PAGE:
--- Post Merged, Jan 31, 2017 ---
    If they are commercially viable they'll be updated.
  12. WalterTizzano macrumors regular


    Mar 6, 2014
    I completely agree with this decision. It's gonna push the app worth updating to more modern standards, and get rid of the rest which is probably of very little value.
  13. IvanX macrumors 6502

    Mar 10, 2012
    It's possible that they will remain in the Purchased section of App Store app, but removed for the general audience.
  14. dannyyankou macrumors 604


    Mar 2, 2012
  15. jayducharme macrumors 68040


    Jun 22, 2006
    The thick of it
    This sucks for me. I have quite a few 32-bit apps that still work fine but that simply haven't been updated. The developers are either no longer around or have moved on to other things. But I paid for those apps. I've already lost a few due to obsolescence. I'll either have to re-think how I spend money on the App Store or just realize that I'll get only a couple of years out of the apps I buy.
  16. arggg14 macrumors 6502a

    Dec 30, 2014
    Then don't update.
  17. pat500000 macrumors 604


    Jun 3, 2015
  18. Chupa Chupa macrumors G5

    Chupa Chupa

    Jul 16, 2002
  19. d5aqoëp, Jan 31, 2017
    Last edited: Jan 31, 2017

    d5aqoëp macrumors 6502a


    Feb 9, 2016
    To think of it from a DRM perspective, all those 32 bit apps you purchased... you will have no access to them because Apple axed 32 bit all together. That's DRM. Your purchases are not yours after all. You are at the mercy of the company who enforces the DRM.

    Developers being lazy is not a valid reason. Not everyone has to be like Facebook to routinely update their app with junk lines of code and keep on bloating it till it explodes.

    I will have to upgrade my 5 year old CCTV camera system which will cost me $1000 because their remote app is 32bit and very old. It may stop working in iOS 11.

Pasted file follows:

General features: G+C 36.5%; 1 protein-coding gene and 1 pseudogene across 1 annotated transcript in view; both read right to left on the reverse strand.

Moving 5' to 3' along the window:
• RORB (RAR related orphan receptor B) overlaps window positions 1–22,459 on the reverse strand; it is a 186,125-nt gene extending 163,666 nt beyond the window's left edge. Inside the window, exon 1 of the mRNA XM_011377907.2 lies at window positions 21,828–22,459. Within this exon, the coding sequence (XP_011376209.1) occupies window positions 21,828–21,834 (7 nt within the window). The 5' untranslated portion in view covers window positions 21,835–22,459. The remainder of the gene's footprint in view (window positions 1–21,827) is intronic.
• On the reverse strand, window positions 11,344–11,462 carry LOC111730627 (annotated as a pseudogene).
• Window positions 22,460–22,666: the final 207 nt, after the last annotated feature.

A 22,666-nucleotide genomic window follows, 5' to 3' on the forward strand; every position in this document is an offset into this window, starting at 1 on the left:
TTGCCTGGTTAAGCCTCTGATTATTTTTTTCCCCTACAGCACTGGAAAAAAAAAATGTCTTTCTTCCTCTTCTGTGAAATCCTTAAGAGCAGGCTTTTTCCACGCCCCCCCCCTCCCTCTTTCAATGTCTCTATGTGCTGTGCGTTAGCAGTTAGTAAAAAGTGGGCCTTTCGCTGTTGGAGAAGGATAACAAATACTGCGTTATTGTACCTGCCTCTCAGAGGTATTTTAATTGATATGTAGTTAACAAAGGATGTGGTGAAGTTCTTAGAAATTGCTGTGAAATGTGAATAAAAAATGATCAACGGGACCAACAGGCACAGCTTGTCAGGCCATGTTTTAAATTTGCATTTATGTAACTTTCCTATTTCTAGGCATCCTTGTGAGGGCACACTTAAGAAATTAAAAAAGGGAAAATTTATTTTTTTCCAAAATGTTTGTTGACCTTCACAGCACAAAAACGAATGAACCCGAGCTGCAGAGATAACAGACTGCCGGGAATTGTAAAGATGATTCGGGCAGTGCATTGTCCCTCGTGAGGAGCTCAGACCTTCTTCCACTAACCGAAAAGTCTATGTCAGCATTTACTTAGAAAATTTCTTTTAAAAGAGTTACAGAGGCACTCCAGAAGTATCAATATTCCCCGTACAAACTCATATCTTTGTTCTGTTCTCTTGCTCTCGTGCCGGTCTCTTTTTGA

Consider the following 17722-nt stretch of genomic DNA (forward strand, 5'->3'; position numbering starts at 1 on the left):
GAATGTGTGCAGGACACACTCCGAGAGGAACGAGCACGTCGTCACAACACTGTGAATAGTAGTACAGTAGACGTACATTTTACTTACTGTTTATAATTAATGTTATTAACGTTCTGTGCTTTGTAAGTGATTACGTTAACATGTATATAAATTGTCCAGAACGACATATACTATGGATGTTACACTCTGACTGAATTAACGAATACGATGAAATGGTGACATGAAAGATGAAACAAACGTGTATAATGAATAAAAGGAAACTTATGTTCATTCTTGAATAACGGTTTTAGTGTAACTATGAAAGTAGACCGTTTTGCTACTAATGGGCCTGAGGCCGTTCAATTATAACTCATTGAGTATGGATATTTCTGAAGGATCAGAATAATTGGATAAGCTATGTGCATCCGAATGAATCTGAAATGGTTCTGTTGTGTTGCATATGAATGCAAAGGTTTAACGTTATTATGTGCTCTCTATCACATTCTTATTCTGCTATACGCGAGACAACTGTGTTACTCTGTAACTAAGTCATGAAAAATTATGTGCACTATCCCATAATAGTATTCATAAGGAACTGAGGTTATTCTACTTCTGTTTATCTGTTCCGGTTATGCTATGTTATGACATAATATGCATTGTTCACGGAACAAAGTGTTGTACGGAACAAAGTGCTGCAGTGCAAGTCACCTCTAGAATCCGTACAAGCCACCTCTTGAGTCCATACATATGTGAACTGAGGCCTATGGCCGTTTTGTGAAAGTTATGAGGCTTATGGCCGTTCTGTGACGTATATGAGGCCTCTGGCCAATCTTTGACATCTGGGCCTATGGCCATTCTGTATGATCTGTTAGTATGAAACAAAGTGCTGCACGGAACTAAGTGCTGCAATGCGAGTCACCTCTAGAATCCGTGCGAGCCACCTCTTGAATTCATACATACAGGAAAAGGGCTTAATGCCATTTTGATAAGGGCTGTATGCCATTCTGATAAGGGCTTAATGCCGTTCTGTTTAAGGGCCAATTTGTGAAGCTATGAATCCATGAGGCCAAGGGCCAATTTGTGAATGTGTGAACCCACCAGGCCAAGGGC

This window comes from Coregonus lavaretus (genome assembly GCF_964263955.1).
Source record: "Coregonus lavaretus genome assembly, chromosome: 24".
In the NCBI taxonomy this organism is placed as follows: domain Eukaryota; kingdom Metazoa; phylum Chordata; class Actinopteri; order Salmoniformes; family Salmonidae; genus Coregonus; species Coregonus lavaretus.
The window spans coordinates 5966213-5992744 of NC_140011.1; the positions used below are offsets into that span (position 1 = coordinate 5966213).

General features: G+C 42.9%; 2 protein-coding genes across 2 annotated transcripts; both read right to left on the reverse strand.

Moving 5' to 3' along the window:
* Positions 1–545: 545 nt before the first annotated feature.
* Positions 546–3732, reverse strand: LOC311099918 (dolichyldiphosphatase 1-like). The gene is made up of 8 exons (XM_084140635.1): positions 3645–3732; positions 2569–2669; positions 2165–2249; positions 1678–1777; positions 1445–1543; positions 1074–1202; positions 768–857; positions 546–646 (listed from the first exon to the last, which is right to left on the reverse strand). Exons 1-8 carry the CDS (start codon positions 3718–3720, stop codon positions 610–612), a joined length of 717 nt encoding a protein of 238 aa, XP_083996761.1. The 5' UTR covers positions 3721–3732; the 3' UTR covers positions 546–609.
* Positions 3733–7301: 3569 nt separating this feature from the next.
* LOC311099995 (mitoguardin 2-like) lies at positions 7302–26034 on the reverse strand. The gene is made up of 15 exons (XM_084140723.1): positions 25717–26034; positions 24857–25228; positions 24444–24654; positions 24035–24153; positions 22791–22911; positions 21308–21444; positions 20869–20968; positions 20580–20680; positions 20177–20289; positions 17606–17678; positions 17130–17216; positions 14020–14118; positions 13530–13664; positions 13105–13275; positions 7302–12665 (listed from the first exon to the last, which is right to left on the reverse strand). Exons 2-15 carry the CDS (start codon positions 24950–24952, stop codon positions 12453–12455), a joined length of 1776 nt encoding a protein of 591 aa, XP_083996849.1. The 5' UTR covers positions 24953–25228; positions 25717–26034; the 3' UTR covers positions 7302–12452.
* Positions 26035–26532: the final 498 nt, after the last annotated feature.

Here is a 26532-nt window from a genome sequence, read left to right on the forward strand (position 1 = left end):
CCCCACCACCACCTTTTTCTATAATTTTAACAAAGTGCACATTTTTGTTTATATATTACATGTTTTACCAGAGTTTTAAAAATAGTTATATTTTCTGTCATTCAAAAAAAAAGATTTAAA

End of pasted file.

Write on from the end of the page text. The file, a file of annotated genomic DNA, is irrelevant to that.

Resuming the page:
Now I will lose $1000 because of DRM.
  20. H3LL5P4WN macrumors 6502a


    Jun 19, 2010
    Pittsburgh PA
    Crap. I've got a half dozen apps that I still use that haven't been updated since pretty much their initial launch. And I haven't found replacements for.

  21. coolfactor macrumors 68040

    Jul 29, 2002
    Vancouver, BC CANADA
    Well, your older device(s) will not stop working all of a sudden. Keep playing the game on them.
  22. LordQ Suspended


    Sep 22, 2012
    Perhaps iOS 11 will be rewritten with Swift and 64-bit-only?
  23. ArtOfWarfare macrumors G3


    Nov 26, 2007
    Uh, what? I used to distribute through the app stores. Pretty much every app cost me more money than I ever made from it, thus why I stopped. The financial performance of my apps were pretty typical, from my understanding. Most developers make next to nothing. The best most people get is they get their $100 annual developer fee that Apple charges back. Divide the income over the hours they work and you find they were effectively paid $0/hour.


    Is there any way for me to find out which apps installed on my iPhone are still 32 bit?
  24. longofest Editor emeritus


    Jul 10, 2003
    Falls Church, VA
    There are a decent amount of iPhone 5 and iPhone 5Cs out there... those are 32 bit platforms...
  25. smacrumon macrumors 68030


    Jan 15, 2016
    450,000 still need to be removed. There are some real terrible "apps" out there.